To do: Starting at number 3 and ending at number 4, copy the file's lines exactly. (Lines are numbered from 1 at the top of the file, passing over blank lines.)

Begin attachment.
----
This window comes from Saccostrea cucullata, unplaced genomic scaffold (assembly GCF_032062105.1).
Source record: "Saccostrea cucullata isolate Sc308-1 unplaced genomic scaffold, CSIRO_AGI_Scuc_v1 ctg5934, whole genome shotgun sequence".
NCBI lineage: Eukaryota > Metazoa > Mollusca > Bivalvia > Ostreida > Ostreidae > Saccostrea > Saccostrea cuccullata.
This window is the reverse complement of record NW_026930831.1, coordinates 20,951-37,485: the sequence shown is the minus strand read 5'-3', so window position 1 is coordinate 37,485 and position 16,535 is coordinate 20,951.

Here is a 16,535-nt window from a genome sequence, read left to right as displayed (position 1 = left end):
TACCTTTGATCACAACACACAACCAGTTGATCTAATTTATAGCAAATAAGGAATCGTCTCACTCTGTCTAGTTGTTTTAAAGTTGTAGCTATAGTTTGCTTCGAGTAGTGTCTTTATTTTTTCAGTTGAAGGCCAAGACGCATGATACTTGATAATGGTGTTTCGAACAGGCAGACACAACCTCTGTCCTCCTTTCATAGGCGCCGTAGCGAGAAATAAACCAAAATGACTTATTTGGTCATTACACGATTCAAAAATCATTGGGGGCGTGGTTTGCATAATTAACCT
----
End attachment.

NCBI lineage: Eukaryota > Metazoa > Mollusca > Bivalvia > Ostreida > Ostreidae > Saccostrea > Saccostrea cuccullata.
This window is the reverse complement of record NW_026930831.1, coordinates 20,951-37,485: the sequence shown is the minus strand read 5'-3', so window position 1 is coordinate 37,485 and position 16,535 is coordinate 20,951.